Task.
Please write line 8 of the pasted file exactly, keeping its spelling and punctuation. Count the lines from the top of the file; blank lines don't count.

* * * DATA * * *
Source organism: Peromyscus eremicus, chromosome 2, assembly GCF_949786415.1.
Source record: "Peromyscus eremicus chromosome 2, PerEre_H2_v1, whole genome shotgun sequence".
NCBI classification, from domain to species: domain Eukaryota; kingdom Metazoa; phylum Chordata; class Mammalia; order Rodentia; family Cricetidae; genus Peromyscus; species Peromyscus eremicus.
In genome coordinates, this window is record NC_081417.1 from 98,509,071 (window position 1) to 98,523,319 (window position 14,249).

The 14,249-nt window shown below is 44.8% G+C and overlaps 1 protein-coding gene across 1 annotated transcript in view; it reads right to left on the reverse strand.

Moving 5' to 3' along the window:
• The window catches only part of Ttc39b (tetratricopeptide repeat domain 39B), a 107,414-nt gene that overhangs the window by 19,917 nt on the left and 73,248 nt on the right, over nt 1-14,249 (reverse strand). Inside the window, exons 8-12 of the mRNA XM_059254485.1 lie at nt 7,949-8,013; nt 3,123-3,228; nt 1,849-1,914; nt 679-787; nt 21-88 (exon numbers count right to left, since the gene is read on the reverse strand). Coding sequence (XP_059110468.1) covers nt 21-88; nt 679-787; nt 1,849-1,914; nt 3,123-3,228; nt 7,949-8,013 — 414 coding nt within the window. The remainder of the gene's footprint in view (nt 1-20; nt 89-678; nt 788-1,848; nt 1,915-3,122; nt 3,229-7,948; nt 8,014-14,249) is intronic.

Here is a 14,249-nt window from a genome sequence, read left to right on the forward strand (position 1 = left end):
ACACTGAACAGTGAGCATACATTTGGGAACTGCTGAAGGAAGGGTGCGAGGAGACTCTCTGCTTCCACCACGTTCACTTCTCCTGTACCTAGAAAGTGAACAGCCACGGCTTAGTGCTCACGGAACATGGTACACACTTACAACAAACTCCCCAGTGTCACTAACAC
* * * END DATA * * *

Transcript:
Here is a 14,249-nt window from a genome sequence, read left to right on the forward strand (position 1 = left end):